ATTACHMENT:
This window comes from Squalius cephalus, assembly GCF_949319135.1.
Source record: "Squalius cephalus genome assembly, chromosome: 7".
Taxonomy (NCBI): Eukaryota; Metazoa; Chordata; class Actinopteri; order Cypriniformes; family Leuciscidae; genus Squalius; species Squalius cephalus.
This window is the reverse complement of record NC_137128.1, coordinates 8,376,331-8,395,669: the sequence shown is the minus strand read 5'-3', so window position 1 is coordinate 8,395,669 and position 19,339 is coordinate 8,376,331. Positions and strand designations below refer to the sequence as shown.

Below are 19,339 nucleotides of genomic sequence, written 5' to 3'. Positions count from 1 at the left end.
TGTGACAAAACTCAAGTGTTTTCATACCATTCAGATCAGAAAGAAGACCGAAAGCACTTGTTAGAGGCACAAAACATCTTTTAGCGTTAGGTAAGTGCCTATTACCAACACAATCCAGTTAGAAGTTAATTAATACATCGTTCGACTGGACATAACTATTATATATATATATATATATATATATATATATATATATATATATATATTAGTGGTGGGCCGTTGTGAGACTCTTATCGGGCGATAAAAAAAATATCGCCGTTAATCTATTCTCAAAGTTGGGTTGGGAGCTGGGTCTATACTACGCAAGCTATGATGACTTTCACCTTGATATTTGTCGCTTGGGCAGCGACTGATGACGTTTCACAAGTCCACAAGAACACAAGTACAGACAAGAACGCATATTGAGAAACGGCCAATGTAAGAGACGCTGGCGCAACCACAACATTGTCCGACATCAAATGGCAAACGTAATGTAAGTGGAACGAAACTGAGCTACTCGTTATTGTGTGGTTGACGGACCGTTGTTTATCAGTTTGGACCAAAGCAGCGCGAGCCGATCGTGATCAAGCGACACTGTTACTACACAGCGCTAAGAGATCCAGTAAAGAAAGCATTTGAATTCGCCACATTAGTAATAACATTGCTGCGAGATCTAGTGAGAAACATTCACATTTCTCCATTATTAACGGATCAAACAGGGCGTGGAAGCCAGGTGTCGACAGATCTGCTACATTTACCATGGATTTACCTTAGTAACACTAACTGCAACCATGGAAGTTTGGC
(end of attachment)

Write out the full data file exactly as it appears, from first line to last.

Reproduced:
This window comes from Squalius cephalus, assembly GCF_949319135.1.
Source record: "Squalius cephalus genome assembly, chromosome: 7".
Taxonomy (NCBI): Eukaryota; Metazoa; Chordata; class Actinopteri; order Cypriniformes; family Leuciscidae; genus Squalius; species Squalius cephalus.
This window is the reverse complement of record NC_137128.1, coordinates 8,376,331-8,395,669: the sequence shown is the minus strand read 5'-3', so window position 1 is coordinate 8,395,669 and position 19,339 is coordinate 8,376,331. Positions and strand designations below refer to the sequence as shown.

Below are 19,339 nucleotides of genomic sequence, written 5' to 3'. Positions count from 1 at the left end.
TGTGACAAAACTCAAGTGTTTTCATACCATTCAGATCAGAAAGAAGACCGAAAGCACTTGTTAGAGGCACAAAACATCTTTTAGCGTTAGGTAAGTGCCTATTACCAACACAATCCAGTTAGAAGTTAATTAATACATCGTTCGACTGGACATAACTATTATATATATATATATATATATATATATATATATATATATATATATATTAGTGGTGGGCCGTTGTGAGACTCTTATCGGGCGATAAAAAAAATATCGCCGTTAATCTATTCTCAAAGTTGGGTTGGGAGCTGGGTCTATACTACGCAAGCTATGATGACTTTCACCTTGATATTTGTCGCTTGGGCAGCGACTGATGACGTTTCACAAGTCCACAAGAACACAAGTACAGACAAGAACGCATATTGAGAAACGGCCAATGTAAGAGACGCTGGCGCAACCACAACATTGTCCGACATCAAATGGCAAACGTAATGTAAGTGGAACGAAACTGAGCTACTCGTTATTGTGTGGTTGACGGACCGTTGTTTATCAGTTTGGACCAAAGCAGCGCGAGCCGATCGTGATCAAGCGACACTGTTACTACACAGCGCTAAGAGATCCAGTAAAGAAAGCATTTGAATTCGCCACATTAGTAATAACATTGCTGCGAGATCTAGTGAGAAACATTCACATTTCTCCATTATTAACGGATCAAACAGGGCGTGGAAGCCAGGTGTCGACAGATCTGCTACATTTACCATGGATTTACCTTAGTAACACTAACTGCAACCATGGAAGTTTGGC